I started in Over-the-Rhine, Cincinnati. The first home I remember was a second-floor apartment on Clifton Avenue, a couple of miles up the hill from downtown Cincy. "Lower" Clifton we called it. My Grandma lived in that apartment with my two aunts, Dorothy and Clara, and my teenaged Uncle "Junior" (Frank, Jr.). It's the earliest memory that has survived these 64 years. I was four in that early memory.
In Cincinnati, there's Clifton Heights, and there's the Gaslight District, or "Ludlow." I didn't live in either one of those. Lower Clifton a short distance from the Vine Street/Clifton split. Where Harry's Corner used to be at the "V," the place that sold linoleum.
The white shingled apartment house where Dad's family lived was next door to The Prosit Cafe. While most of the houses on that part of Clifton were the tall, narrow type, built one practically against the other with a few feet between, the one next to the Prosit saloon had a side yard.
I think the reason I remember so much about that place after all of these years is because I was happy there. That three-room apartment fooled me into thinking the rest of my life would be like it was there.
This scrapbook page features a picture of my Grandma, Clara Wherle Dean, in the side yard, in 1948, when I was six.
The steps to the right lead into one of the downstairs apartments. My parents moved into that flat about this same time period. I think I remember Grandma moving downstairs into the front apartment, facing the street. The only reason I think this is because there are photos that show a front outside door in the living room. That part's a little sketchy.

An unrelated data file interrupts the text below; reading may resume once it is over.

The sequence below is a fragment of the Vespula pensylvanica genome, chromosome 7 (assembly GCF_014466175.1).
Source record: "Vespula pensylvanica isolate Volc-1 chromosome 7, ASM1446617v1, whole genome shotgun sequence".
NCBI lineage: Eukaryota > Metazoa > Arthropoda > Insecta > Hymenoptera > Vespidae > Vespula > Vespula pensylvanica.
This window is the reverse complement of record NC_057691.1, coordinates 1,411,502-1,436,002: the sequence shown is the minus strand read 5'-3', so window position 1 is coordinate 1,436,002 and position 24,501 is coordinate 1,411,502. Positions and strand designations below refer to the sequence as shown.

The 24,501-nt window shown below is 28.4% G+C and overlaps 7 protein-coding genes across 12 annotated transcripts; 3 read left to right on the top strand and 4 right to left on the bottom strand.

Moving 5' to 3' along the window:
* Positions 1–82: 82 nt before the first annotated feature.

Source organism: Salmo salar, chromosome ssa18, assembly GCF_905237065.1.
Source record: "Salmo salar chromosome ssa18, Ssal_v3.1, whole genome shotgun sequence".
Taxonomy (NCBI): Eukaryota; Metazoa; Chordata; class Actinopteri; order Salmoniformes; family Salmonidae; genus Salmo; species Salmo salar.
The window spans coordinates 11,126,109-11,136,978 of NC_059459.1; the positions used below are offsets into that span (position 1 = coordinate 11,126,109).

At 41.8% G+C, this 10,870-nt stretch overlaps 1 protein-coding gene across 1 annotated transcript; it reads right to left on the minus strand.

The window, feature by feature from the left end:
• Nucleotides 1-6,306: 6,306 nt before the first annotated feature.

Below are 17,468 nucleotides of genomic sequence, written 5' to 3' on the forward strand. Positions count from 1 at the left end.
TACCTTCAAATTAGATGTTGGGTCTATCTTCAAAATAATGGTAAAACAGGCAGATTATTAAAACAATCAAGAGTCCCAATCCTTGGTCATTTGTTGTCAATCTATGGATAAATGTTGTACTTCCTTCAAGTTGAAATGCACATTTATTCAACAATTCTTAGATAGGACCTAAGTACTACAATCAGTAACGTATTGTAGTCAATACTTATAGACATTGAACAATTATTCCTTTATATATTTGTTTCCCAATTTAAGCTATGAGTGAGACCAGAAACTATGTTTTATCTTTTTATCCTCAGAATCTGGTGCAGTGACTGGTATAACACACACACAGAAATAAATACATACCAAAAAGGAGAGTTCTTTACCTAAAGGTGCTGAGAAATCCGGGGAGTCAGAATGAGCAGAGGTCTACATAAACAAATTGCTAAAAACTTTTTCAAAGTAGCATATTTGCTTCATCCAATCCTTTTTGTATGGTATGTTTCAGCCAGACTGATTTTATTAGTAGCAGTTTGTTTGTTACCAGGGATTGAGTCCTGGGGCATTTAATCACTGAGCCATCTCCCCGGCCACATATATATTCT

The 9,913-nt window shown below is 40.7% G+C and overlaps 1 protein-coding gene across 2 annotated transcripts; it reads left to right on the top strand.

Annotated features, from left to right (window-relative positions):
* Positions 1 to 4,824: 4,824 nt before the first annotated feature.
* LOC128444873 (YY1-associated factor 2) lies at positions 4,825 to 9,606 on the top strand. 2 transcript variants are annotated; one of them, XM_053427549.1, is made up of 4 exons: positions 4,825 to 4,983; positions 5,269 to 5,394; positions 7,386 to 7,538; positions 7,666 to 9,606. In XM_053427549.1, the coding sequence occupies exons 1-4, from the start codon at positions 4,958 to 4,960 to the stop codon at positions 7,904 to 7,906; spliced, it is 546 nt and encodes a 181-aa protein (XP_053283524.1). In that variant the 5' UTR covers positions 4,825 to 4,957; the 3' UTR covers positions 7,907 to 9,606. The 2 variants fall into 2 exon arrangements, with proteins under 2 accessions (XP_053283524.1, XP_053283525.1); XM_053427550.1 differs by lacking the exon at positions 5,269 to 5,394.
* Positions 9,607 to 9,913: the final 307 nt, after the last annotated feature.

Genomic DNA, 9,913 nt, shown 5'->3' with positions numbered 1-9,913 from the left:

This layout shows Grandma and Aunt "Dot" in their summer finery. They were always beautiful and valued style. They felt good about themselves, and it showed. I remember feeling good too when I was with them. A lot of not-so-good things happened to me, and sometimes it was important to be with Aunt Dot and Grandma. I wanted to be just like them. I never really succeeded.
Maybe it's because I made bad choices and moved away.
I owe a lot to my cousin Debbie, one of Aunt Dot's daughters, for hunting up these old photos for me. This particular one of Grandma and my aunt means the world to me. I feel like I am right there with them, like I can reach out and touch them. The good memories of that time, when I felt so secure and loved, feels real all over again.
Aunt Dot married Bill Mertz about this time, and it just meant I had another person who loved me and made me feel protected and good about myself. If he didn't enjoy me being underfoot all of the time, he sure never let me know it. I lived to see his car pull up in front of our house during the '50s and transport me away to my favorite place, where he and my aunt lived with their growing family.